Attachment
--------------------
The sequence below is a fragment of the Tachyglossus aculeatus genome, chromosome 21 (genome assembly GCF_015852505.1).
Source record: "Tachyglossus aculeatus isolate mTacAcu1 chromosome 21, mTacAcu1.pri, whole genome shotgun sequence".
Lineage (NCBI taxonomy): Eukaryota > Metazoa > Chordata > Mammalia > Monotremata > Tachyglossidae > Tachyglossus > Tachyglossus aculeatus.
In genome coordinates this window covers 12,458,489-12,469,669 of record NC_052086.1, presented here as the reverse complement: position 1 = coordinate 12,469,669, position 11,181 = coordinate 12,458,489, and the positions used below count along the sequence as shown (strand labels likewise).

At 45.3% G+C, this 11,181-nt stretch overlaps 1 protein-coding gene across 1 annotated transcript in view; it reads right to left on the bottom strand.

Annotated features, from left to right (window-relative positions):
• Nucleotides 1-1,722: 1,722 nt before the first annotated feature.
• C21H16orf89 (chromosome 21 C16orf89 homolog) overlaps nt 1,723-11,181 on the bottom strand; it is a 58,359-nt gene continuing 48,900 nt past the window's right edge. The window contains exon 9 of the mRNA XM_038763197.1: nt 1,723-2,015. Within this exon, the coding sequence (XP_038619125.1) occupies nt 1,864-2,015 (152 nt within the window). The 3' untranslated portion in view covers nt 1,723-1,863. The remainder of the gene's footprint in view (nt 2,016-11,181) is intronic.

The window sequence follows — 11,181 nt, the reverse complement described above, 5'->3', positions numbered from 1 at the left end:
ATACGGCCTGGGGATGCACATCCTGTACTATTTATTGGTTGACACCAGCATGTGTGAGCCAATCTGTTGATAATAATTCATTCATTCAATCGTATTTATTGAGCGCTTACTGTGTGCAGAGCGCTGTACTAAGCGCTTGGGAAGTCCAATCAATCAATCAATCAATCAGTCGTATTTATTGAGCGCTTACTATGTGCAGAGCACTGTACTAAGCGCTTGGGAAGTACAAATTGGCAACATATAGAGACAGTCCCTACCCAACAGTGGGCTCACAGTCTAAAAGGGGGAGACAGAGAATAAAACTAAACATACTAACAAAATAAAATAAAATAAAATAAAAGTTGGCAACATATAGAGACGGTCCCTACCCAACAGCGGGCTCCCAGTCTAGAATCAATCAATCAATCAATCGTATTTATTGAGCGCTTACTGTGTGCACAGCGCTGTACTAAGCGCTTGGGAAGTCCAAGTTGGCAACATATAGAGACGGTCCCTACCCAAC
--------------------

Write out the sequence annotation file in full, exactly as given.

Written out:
The sequence below is a fragment of the Tachyglossus aculeatus genome, chromosome 21 (genome assembly GCF_015852505.1).
Source record: "Tachyglossus aculeatus isolate mTacAcu1 chromosome 21, mTacAcu1.pri, whole genome shotgun sequence".
Lineage (NCBI taxonomy): Eukaryota > Metazoa > Chordata > Mammalia > Monotremata > Tachyglossidae > Tachyglossus > Tachyglossus aculeatus.
In genome coordinates this window covers 12,458,489-12,469,669 of record NC_052086.1, presented here as the reverse complement: position 1 = coordinate 12,469,669, position 11,181 = coordinate 12,458,489, and the positions used below count along the sequence as shown (strand labels likewise).

At 45.3% G+C, this 11,181-nt stretch overlaps 1 protein-coding gene across 1 annotated transcript in view; it reads right to left on the bottom strand.

Annotated features, from left to right (window-relative positions):
• Nucleotides 1-1,722: 1,722 nt before the first annotated feature.
• C21H16orf89 (chromosome 21 C16orf89 homolog) overlaps nt 1,723-11,181 on the bottom strand; it is a 58,359-nt gene continuing 48,900 nt past the window's right edge. The window contains exon 9 of the mRNA XM_038763197.1: nt 1,723-2,015. Within this exon, the coding sequence (XP_038619125.1) occupies nt 1,864-2,015 (152 nt within the window). The 3' untranslated portion in view covers nt 1,723-1,863. The remainder of the gene's footprint in view (nt 2,016-11,181) is intronic.

The window sequence follows — 11,181 nt, the reverse complement described above, 5'->3', positions numbered from 1 at the left end:
ATACGGCCTGGGGATGCACATCCTGTACTATTTATTGGTTGACACCAGCATGTGTGAGCCAATCTGTTGATAATAATTCATTCATTCAATCGTATTTATTGAGCGCTTACTGTGTGCAGAGCGCTGTACTAAGCGCTTGGGAAGTCCAATCAATCAATCAATCAATCAGTCGTATTTATTGAGCGCTTACTATGTGCAGAGCACTGTACTAAGCGCTTGGGAAGTACAAATTGGCAACATATAGAGACAGTCCCTACCCAACAGTGGGCTCACAGTCTAAAAGGGGGAGACAGAGAATAAAACTAAACATACTAACAAAATAAAATAAAATAAAATAAAAGTTGGCAACATATAGAGACGGTCCCTACCCAACAGCGGGCTCCCAGTCTAGAATCAATCAATCAATCAATCGTATTTATTGAGCGCTTACTGTGTGCACAGCGCTGTACTAAGCGCTTGGGAAGTCCAAGTTGGCAACATATAGAGACGGTCCCTACCCAAC